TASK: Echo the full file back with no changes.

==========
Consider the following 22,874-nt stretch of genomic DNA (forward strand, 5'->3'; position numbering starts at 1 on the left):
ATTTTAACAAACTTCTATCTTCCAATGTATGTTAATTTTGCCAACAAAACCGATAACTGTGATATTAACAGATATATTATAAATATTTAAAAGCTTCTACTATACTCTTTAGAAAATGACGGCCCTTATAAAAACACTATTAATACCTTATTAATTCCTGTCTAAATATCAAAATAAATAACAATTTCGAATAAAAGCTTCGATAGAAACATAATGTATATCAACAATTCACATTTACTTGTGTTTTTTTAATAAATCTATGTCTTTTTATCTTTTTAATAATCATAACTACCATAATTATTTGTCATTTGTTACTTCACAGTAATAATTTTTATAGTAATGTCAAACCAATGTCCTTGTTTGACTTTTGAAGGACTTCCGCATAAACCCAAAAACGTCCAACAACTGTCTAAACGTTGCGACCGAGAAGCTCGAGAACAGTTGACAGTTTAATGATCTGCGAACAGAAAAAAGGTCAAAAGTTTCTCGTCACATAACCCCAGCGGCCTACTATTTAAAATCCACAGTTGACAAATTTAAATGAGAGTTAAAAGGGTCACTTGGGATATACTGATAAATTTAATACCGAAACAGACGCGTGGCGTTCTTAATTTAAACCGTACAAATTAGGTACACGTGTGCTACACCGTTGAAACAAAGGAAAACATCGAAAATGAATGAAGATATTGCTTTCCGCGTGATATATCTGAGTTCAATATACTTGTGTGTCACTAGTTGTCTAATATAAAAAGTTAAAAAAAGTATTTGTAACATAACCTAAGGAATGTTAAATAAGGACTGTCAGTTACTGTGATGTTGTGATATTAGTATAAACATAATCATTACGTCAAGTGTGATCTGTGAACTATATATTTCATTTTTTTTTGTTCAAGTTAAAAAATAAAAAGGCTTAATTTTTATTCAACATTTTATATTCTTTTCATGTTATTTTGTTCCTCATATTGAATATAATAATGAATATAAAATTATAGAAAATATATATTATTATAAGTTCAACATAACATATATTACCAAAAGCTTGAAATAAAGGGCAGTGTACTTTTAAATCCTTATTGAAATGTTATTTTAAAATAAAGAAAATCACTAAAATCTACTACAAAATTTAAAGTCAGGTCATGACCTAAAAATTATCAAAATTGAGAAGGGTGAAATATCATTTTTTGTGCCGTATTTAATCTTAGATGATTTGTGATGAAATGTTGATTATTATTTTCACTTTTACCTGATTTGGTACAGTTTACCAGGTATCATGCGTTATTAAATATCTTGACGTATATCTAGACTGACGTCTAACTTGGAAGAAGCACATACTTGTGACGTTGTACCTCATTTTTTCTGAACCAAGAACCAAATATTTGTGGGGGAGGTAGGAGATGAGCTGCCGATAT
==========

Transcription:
Consider the following 22,874-nt stretch of genomic DNA (forward strand, 5'->3'; position numbering starts at 1 on the left):
ATTTTAACAAACTTCTATCTTCCAATGTATGTTAATTTTGCCAACAAAACCGATAACTGTGATATTAACAGATATATTATAAATATTTAAAAGCTTCTACTATACTCTTTAGAAAATGACGGCCCTTATAAAAACACTATTAATACCTTATTAATTCCTGTCTAAATATCAAAATAAATAACAATTTCGAATAAAAGCTTCGATAGAAACATAATGTATATCAACAATTCACATTTACTTGTGTTTTTTTAATAAATCTATGTCTTTTTATCTTTTTAATAATCATAACTACCATAATTATTTGTCATTTGTTACTTCACAGTAATAATTTTTATAGTAATGTCAAACCAATGTCCTTGTTTGACTTTTGAAGGACTTCCGCATAAACCCAAAAACGTCCAACAACTGTCTAAACGTTGCGACCGAGAAGCTCGAGAACAGTTGACAGTTTAATGATCTGCGAACAGAAAAAAGGTCAAAAGTTTCTCGTCACATAACCCCAGCGGCCTACTATTTAAAATCCACAGTTGACAAATTTAAATGAGAGTTAAAAGGGTCACTTGGGATATACTGATAAATTTAATACCGAAACAGACGCGTGGCGTTCTTAATTTAAACCGTACAAATTAGGTACACGTGTGCTACACCGTTGAAACAAAGGAAAACATCGAAAATGAATGAAGATATTGCTTTCCGCGTGATATATCTGAGTTCAATATACTTGTGTGTCACTAGTTGTCTAATATAAAAAGTTAAAAAAAGTATTTGTAACATAACCTAAGGAATGTTAAATAAGGACTGTCAGTTACTGTGATGTTGTGATATTAGTATAAACATAATCATTACGTCAAGTGTGATCTGTGAACTATATATTTCATTTTTTTTTGTTCAAGTTAAAAAATAAAAAGGCTTAATTTTTATTCAACATTTTATATTCTTTTCATGTTATTTTGTTCCTCATATTGAATATAATAATGAATATAAAATTATAGAAAATATATATTATTATAAGTTCAACATAACATATATTACCAAAAGCTTGAAATAAAGGGCAGTGTACTTTTAAATCCTTATTGAAATGTTATTTTAAAATAAAGAAAATCACTAAAATCTACTACAAAATTTAAAGTCAGGTCATGACCTAAAAATTATCAAAATTGAGAAGGGTGAAATATCATTTTTTGTGCCGTATTTAATCTTAGATGATTTGTGATGAAATGTTGATTATTATTTTCACTTTTACCTGATTTGGTACAGTTTACCAGGTATCATGCGTTATTAAATATCTTGACGTATATCTAGACTGACGTCTAACTTGGAAGAAGCACATACTTGTGACGTTGTACCTCATTTTTTCTGAACCAAGAACCAAATATTTGTGGGGGAGGTAGGAGATGAGCTGCCGATAT